Patients wait up to a month to see their doctor

GPs are struggling to cope with demand. Picture: John Moore/Getty Images
GPs are struggling to cope with demand. Picture: John Moore/Getty Images
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PATIENTS in the Lothians are having to wait up to four weeks for an appointment to see a GP.

An Evening News investigation has revealed a startling variation in waiting times at doctors surgeries across the Capital – ranging from same-day sessions to waits of up to a month.

One cancer patient who called Dalkeith Medical Practice for an appointment last Thursday was told the soonest she could be seen was April 3.

And as the British Medical Association warned that the problem was widespread, calls to several GP practices in the Capital revealed several were unable to offer an appointment for at least a fortnight.

The wide-reaching problem has become so bad, NHS Lothian – responsible for the 127 GP practices in the region – is carrying out a review of demand, capacity and patient access to services.

Scottish Government guidelines mean doctors have a duty of care to see or speak to patients within 48 hours.

Many surgeries offer a number of emergency slots so patients can either telephone first thing that morning or call into an open surgery and wait for the next available doctor. But anyone simply wishing to go in and see a GP for a lesser complaint will face a lengthy wait.

Patient groups have hit out over the “shocking” findings, which they say are putting lives at risk.

And medical professionals warn the situation is only going to get worse – with a shortage of doctors, the rising population and funding cuts being blamed.

Dr Dean Marshall, a partner at the Midlothian practice and former chairman of the British Medical Association’s Scottish GPs committee, said the situation has reached crisis point.

“The long waits are because we are incredibly busy,” he said. “Today, for example, we’ve had 37 people ring up this morning for emergency appointments and 28 house calls – these are in addition to the booked appointments for the day. Of them, ten have been seen and we’re dealing with 27 on the telephone.”

The News investigated how easy it was to get a pre-booked appointment at 25 GP practices in the Edinburgh region, phoning between the hours of 11am and 1pm yesterday.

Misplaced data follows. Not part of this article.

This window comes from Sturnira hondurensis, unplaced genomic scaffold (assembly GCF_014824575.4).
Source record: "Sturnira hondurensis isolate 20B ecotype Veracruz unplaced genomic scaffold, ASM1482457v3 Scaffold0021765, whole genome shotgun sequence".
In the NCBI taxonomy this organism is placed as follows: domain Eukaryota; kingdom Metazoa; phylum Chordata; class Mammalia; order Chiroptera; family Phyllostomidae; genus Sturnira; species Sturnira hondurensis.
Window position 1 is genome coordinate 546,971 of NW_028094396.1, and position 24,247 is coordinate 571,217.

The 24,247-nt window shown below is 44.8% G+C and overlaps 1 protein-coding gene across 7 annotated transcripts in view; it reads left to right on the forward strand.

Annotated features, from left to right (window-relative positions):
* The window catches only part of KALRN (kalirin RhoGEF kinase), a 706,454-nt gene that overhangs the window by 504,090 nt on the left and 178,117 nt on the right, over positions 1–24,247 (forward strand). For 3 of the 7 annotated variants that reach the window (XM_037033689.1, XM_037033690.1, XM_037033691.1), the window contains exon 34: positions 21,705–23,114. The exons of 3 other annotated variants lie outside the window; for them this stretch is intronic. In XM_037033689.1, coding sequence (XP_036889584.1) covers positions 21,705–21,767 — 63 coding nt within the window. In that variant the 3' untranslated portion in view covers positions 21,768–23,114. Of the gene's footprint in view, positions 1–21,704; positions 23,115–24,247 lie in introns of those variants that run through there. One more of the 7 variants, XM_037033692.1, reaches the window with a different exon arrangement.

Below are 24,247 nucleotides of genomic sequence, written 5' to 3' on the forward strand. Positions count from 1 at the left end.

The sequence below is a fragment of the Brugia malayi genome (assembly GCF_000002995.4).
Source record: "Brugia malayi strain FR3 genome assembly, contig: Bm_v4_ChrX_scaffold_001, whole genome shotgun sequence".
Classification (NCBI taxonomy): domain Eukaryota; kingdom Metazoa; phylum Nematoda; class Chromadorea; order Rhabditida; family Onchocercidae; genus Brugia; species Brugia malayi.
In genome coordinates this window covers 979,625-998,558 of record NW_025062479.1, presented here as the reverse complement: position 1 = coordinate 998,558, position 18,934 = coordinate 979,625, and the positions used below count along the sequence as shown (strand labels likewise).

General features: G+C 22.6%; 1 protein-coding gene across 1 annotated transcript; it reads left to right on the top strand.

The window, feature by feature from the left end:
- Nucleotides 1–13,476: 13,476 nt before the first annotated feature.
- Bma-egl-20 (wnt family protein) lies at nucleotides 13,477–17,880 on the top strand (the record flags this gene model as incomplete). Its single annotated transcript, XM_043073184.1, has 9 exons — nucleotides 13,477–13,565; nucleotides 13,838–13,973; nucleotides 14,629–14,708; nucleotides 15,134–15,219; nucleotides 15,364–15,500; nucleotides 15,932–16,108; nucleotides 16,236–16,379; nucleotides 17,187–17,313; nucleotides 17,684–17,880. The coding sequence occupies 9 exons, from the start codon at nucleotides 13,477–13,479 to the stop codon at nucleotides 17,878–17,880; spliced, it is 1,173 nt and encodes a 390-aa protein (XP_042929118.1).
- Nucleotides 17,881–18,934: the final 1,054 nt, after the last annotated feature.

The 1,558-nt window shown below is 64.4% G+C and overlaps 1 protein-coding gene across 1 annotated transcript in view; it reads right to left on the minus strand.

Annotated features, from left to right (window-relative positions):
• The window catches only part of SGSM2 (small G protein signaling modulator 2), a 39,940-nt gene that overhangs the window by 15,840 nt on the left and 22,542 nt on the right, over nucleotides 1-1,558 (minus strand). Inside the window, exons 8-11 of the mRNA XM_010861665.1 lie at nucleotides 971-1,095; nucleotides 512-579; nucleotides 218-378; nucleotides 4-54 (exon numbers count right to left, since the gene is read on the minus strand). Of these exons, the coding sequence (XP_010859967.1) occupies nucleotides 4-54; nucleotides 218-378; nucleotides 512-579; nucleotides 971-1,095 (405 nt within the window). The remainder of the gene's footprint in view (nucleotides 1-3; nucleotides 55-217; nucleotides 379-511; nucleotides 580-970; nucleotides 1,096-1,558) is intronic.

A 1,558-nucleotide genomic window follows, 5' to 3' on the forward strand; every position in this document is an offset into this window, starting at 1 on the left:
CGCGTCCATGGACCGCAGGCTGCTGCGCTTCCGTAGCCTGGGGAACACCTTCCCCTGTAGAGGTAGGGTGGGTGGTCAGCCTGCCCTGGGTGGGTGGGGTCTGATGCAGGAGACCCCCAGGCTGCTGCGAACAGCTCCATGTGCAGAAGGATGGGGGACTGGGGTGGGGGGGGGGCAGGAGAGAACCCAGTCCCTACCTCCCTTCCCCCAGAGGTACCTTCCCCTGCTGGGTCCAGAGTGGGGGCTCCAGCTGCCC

Three practices were able to offer same-day slots and two within 48 hours. However, there were 12 which would see patients waiting three days or more, five that had no available appointments for a week or longer and three that could not see patients for more than a fortnight.

Most surgeries offered an alternative for anyone desperate to be seen the same day, although two said it would be a matter of calling back up to two days later for an emergency slot.

Margaret Watt, chairwoman of the Scotland Patients Association, warned excessive delays could put patients at risk as they could be put off going to doctors for vital checks.

She said: “It’s a very serious situation. People want treating when they’re ill – not four weeks later. How do they know that whatever the patient is ringing for isn’t serious or worse?

“It’s not the doctors’ fault, they are under a great amount of pressure but the government needs to do something as they’re not getting the mix right. Early diagnosis is crucial for so many illnesses but if people can’t get an appointment, it will put them off and people will fall through the net.”

Lothian MSP Sarah Boyack said the health board must work with the Scottish Government to improve things.

She said: “GPs are the first port of call when people have health concerns and it is totally unacceptable that it is taking up to four weeks to be seen. Many people delay going to see their GP in the first place. In the case of cancer, early treatment is a key factor in survival rates so the length of wait can be crucial.”

The British Medical Association – which represents doctors including GPs – said there was huge pressure on GPs.

In Scotland, there are 16.2 million GP consultations every year, with patients having contact with their GP an average of 4.4 times in a year. A spokeswoman said the average practice list size was 5000 and going up annually with the rising population.

Individual GP practices are responsible for managing their own patient list sizes and ensuring their patient numbers are manageable but this calculation often depends on the make-up of the local community. Those with an older population will often see patients in their home, taking a doctor out of the surgery for a couple of hours rather than the usual ten minutes allotted in a surgery.

Other surgeries will not allow patients to book an appointment at reception – but instead have to wait for a doctor to call them that day and determine if their condition requires that they see a GP. A BMA spokeswoman said: “There’s a lot to be done to try and manage demand but we do need to invest in making the whole range of services better to make sure we can meet the needs of the population.

“Better signposting would help in the first instance, with people referred to a pharmacy for example where appropriate, but not all patients will want to disclose to a receptionist why they want to see a doctor.”